The fast-paced world of pipeline politics, as it turns out, doesn't take time to dwell on sentiment.

Before U.S. President Barack Obama was even finished putting the spike in one controversial Canadian pipeline project, attention was already turning to the chances that another would get built. 

Due in no small part to Keystone XL's demise, the prospects for Energy East, a 4,600-kilometre length of pipe running between Alberta and New Brunswick, have never looked better.

To call Energy East, now the presumptive front-runner among the remaining major pipeline projects, a lock to break ground would be, at the very least, wilfully shortsighted given the industry's losing battle for Keystone. That said, it also looks unlikely that Energy East will galvanize the same type of opposition that turned Keystone into an environmental lightning rod.

Timing, as it's said, is everything. Despite running nearly the entire length of country, Energy East, which isn't the industry's first or best choice to move oil to a coast, may just turn into the path of least resistance. Ironically enough, Big Oil may also find that it's a pair of environmentally devout governments and a new national commitment to fighting climate change that helps put an end to its pipeline misadventures.

"There's a lot of political goodwill towards seeing this pipeline get done," said Martin Pelletier, a fund manager at TriVest Wealth Counsel. "There are a lot fewer barriers and headwinds than for a Keystone, for example."

Friends in high places

The cocktail of factors that turned Keystone XL into the type of cause célébre the environmental movement had previously only dreamed about will be tough to replicate with Energy East.

Unlike TransCanada's cross-border project, Energy East won't have to contend with the U.S. State Department nor will it be implicated in the grander environmental ambitions of the White House.

As a wholly Canadian project, Energy East will, of course, need to satisfy domestic expectations. On that front, the project already has some influential friends. Justin Trudeau's new Liberal government, for one, is in Energy East's corner, as is Alberta Premier Rachel Notley and New Brunswick's Brian Gallant. Ontario and Quebec are another matter, but Energy East still appears to have the type of high-level political backing that Keystone XL lacked.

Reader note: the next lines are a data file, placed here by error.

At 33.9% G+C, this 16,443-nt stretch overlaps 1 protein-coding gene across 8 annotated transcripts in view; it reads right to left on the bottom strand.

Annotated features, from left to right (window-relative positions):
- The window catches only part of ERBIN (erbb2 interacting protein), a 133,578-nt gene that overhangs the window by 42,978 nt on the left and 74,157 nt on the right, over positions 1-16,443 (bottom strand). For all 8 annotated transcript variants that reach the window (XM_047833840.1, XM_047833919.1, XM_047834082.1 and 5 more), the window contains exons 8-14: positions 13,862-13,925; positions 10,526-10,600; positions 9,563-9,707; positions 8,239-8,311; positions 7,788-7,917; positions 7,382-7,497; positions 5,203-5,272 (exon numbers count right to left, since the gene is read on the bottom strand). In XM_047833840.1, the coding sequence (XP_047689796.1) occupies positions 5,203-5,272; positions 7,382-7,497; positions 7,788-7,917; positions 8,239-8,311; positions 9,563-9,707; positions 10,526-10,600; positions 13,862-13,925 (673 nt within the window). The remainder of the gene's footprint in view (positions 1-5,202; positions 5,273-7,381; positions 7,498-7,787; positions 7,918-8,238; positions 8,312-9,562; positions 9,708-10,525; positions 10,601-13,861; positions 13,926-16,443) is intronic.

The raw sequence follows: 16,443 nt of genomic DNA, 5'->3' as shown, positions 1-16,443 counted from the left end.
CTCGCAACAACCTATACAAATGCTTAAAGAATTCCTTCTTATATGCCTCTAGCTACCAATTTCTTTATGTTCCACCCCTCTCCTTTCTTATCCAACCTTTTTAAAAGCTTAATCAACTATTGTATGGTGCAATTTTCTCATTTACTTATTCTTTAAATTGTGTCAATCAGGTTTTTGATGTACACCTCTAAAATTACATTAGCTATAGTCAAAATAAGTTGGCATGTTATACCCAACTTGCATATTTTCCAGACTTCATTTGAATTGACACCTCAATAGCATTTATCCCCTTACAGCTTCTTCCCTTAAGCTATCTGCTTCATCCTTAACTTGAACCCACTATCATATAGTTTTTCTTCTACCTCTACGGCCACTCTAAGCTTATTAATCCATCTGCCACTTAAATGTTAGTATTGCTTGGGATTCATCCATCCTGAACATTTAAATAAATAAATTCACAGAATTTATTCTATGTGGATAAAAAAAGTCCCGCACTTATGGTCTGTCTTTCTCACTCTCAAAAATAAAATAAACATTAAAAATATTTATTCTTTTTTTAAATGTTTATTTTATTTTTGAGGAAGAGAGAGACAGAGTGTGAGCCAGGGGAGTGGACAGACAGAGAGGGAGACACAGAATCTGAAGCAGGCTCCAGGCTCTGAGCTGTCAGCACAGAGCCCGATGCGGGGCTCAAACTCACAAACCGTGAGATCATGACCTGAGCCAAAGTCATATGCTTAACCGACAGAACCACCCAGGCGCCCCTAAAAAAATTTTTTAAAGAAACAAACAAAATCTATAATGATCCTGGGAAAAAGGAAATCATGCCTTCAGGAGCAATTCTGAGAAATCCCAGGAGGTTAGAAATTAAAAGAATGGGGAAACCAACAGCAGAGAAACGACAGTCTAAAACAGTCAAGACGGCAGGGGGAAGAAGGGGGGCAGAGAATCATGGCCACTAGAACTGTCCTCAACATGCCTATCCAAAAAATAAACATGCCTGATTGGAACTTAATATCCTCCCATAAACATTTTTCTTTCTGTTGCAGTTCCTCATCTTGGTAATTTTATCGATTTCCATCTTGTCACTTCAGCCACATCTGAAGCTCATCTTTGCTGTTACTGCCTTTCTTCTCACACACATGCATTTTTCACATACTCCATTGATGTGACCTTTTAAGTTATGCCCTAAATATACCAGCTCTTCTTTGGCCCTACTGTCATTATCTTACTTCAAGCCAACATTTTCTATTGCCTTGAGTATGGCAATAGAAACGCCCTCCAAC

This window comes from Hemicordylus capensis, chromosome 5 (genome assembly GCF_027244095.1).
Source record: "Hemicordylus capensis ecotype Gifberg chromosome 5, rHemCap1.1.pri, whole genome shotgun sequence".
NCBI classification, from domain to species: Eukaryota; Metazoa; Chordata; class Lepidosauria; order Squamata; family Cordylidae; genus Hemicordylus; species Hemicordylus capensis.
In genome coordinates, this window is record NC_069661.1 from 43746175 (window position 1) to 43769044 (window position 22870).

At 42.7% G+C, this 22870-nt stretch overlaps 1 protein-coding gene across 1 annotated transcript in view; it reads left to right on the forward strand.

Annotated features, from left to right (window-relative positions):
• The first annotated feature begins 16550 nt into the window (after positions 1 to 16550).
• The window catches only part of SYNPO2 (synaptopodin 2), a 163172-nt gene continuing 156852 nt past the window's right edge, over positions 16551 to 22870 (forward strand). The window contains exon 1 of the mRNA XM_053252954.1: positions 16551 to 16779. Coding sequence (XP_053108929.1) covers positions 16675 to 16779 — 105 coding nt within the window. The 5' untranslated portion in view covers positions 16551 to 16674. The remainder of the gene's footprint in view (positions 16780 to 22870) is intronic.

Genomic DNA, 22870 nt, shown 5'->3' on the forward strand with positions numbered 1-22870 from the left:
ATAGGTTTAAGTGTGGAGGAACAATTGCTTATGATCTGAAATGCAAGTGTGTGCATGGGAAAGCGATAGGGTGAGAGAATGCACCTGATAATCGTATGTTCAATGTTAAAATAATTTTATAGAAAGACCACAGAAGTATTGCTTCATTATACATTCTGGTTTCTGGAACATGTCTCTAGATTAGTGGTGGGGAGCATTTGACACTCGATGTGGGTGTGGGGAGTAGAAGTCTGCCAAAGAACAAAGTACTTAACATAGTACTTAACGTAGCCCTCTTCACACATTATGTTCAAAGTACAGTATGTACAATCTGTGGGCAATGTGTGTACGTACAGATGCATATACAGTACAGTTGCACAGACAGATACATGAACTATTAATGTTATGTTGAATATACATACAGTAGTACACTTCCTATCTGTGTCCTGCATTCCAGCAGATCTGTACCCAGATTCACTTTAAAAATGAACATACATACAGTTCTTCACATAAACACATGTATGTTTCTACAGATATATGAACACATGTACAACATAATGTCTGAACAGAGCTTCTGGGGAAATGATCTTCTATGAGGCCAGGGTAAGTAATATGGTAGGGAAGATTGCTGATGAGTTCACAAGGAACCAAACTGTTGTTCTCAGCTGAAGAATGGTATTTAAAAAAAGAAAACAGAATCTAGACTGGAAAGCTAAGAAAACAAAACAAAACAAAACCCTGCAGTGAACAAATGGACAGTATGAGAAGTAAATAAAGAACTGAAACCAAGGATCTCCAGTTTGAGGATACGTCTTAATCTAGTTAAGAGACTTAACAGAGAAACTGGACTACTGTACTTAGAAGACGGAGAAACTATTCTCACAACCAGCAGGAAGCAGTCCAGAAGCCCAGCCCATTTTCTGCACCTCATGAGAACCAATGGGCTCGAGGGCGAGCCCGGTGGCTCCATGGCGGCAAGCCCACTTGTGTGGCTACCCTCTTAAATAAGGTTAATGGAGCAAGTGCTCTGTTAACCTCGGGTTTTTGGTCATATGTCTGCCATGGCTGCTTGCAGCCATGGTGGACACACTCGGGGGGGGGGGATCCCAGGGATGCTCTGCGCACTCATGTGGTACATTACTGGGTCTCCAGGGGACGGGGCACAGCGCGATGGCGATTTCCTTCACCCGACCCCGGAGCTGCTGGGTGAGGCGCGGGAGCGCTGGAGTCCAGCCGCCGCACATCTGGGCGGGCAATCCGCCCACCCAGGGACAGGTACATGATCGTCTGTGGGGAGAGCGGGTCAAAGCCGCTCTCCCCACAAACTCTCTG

The proposed Energy East pipeline would see Alberta crude transported to refineries in Saint John.

The proposed Energy East pipeline would see Alberta crude transported to refineries in Saint John, N.B. (TransCanada Corp.)

In rejecting Keystone, the U.S. State Department cited the project's lack of economic benefits as part of its rationale. That argument would be tougher to make in Canada where a major new export pipeline is the top priority of an industry that contributes heavily to the country's economic health.

"We put a 50 per cent probability on Energy East [getting built]," said Darryl McCoubry, an energy analyst at Veritas Investment Research. "It would be difficult to make an argument that, economically, it wouldn't be a benefit to Canadians."

Keystone 2.0?

The picture for Energy East may be looking brighter, but that still doesn't mean the project won't be derailed.

The new greenhouse gas emissions from the oilsands that the project will play a role in unlocking certainly won't sit well with the environmental movement.

On that score, the upcoming climate change conference in Paris and the Liberal government's new level of commitment to tackling GHG emissions could actually help Energy East's chances. If new rules around carbon mean the oil industry is perceived to be a better actor when it comes to climate change, then the optics around a new pipeline become more palatable.

Closer to the ground, the pipeline will also need to gain a level of social licence that's eluded two other major projects currently being considered: Enbridge's Northern Gateway and the expansion of Kinder Morgan's TransMountain line.

"If the industry wants to get out ahead of a potential Keystone 2.0 they need to get the transparency and participation piece right," said Erin Flanagan, an analyst at the Pembina Institute, an environmental think-tank. "You're going to have a very active conversation in Canada over the next while about how the country is going to shore up its emissions and having that conversation while also talking about a number of different proposals that would expand emissions in the oilsands — there's a discontinuity there that I think you'll see people continue to point out."

In determining whether a new pipeline is in the public interest, the role of the National Energy Board also needs to be considered. The regulator has been criticized in recent years for limiting the scope of its reviews of new pipeline projects as well as who can intervene.

Early indications from the new Liberal government suggest they could be making good on a promise to give the regulator more bite. That would include, for instance, weighing the effects of so-called upstream emissions, the greenhouse gases associated with extracting fossil fuels, when considering new pipeline projects.

Before Energy East sees the light of day it will also need to pass before the watchful eye of a Keystone-saturated Canadian public that boasts a new depth of understanding about pipeline issues, as well as a green lobby that's fresh off a landmark victory.

"This isn't a conversation about choking off the industry," Flanagan said. "This is a conversation about really reeling in environmental impacts and making sure this is a sector that's responsible."